People have a lot of ideas about who is poor and why — some accurate, some inaccurate. We prefer the facts, and believe that the more people know them the more people will support the smart policies that we advocate for today’s families to be economically secure while raising a family. When it comes to […]
There are many ways we can improve the policies in our country to make work work for families. One is the “right to request,” which enables workers to request flexible work schedules and get an official answer why not if denied. Importantly, these laws prevent employer retaliation for workers who make a request. The state of Vermont just passed the first state law of this kind in the U.S. Not surprisingly workers in several other countries have long enjoyed this right.
We think our child care affordability problem deserves a BIG conversation and ultimately a systems overhaul. But until that happens, the state should at least adequately fund its program to help low-income Oregon parents afford the child care they need to be able to get and keep a job.
The Oregon House of Representatives today passed HB 3436B in a 33-25 vote. The bill, chief sponsored by Representative Jules Bailey of Portland and Senator Lee Beyer of Eugene—and supported by Governor John Kitzhaber and Treasurer Ted Wheeler creates a task force to study and recommend a solution that will enable all working Oregonians to […]
A terrific new book is out from the impressive folks at A Better Balance in New York. It’s called Babygate: What You Really Need to Know about Pregnancy and Parenting in the Workplace and it does two things we think are important to be done together: helps new and expecting parents navigate their own workplaces for the best personal and family outcomes possible and explains why meeting the competing demands of work an family in the U.S. is so much harder than in other countries. It also shows us what’s possible and hopefully inspires readers to jump in and help modernize our outdated work-family policies.
A new report from AARP argues for improving family leave for working caregivers, citing the growing population of older Americans, increasing numbers of family caregivers on the job, and escalating demands and stress on caregivers. Keeping Up with the Times: Supporting Family Caregivers with Workplace Leave Policies points to three policy solutions to ease the burden on both caregivers and employers: unpaid family and medical leave, paid family and medical leave insurance, and earned sick time.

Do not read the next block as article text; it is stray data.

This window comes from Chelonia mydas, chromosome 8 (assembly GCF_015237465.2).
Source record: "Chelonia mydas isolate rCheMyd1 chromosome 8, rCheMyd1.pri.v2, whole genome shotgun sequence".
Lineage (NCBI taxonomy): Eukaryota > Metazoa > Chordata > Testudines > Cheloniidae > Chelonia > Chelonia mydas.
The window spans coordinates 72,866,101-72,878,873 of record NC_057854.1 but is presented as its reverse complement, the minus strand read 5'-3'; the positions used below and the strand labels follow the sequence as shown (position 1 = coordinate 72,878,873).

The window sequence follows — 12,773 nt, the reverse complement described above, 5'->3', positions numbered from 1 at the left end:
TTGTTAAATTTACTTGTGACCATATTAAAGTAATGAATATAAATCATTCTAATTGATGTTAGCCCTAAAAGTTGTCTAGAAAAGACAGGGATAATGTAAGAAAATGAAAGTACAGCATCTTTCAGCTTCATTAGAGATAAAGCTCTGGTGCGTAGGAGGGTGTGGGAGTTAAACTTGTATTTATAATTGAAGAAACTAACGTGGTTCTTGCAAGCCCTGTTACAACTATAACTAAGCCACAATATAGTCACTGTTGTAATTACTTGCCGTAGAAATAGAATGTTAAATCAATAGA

The Pew Research Center recently published a report called ”Modern Parenthood” about the changing roles of moms and dads and how both now struggle to meet the often competing demands of work and family. What they found won’t startle many parents in the trenches today: the roles of moms and dads are converging, especially in dual-income families<b>. </b>Moms are doing more paid work outside the home, dads are doing more unpaid care work inside the home, and both now report work-family conflict in nearly equal numbers (56% of mothers and 50% of fathers) – a real shift from decades past when working mothers bore the brunt of juggling work and family.
Supporters packed a second hearing for HB 3390 in the House Committee on Rules on June 5, 2013. Many people representing public health and family advocates, health providers, union members, domestic violence service providers, employers and business associations delivered written or personal testimony in favor of the proposed statewide paid sick days policy. During the hearing, Rules Committee Chair Val Hoyle charged Senator Elizabeth Steiner Hayward and Representative Jessica Vega Pederson, who both testified in support of the bill, with the job of chairing an interim work group with stakeholders to look in-depth at the issue and come back to the legislature with an amended bill.
The main findings in Oregon State University’s newly released report on childcare affordability and access in Oregon (Child Care in Oregon and Its Counties: 2012) are not surprising: the long-term trend towards higher prices for care and lower wages for those paying the bill and providing the care continues.
Report author Bobbie Weber calculated that between 2004 and 2012, the cost of childcare increased 13% and wages decreased by 9% (15% for single mothers). A finding that reinforces what we already know: childcare is not a good the market provides well and its failings make it harder for parents to work and less likely that kids have equal access to quality early-life learning. The report includes several interesting data points that ought to be a wake-up call:
There is a growing conversation in Oregon and across our country about family leave — because the Family and Medical Leave Act (FMLA) of 1993 is insufficient in two key ways: it’s unpaid and doesn’t cover all workers. Family Forward Oregon’s Executive Director Andrea Paluso wrote this guest opinion piece to raise awareness about the failings of what we (don’t) have now, and to make sure that anyone thinking about a pathway forward on family leave is working toward a paid program.
June 10, 2013 is the 50th anniversary of the signing of the Equal Pay Act by then-President John F. Kennedy. At that time, women earned $0.58 to a man’s $1. Today? A whopping $0.78. Improvement, yes. Enough of one? Hell no.
Join us for an (un)happy hour to mark this important date & celebrate the passing of SB 744, an Oregon bill that requires a state-specific pay inequity study and recommendations to close the gender wage gap. Recommendations which we plan to see through.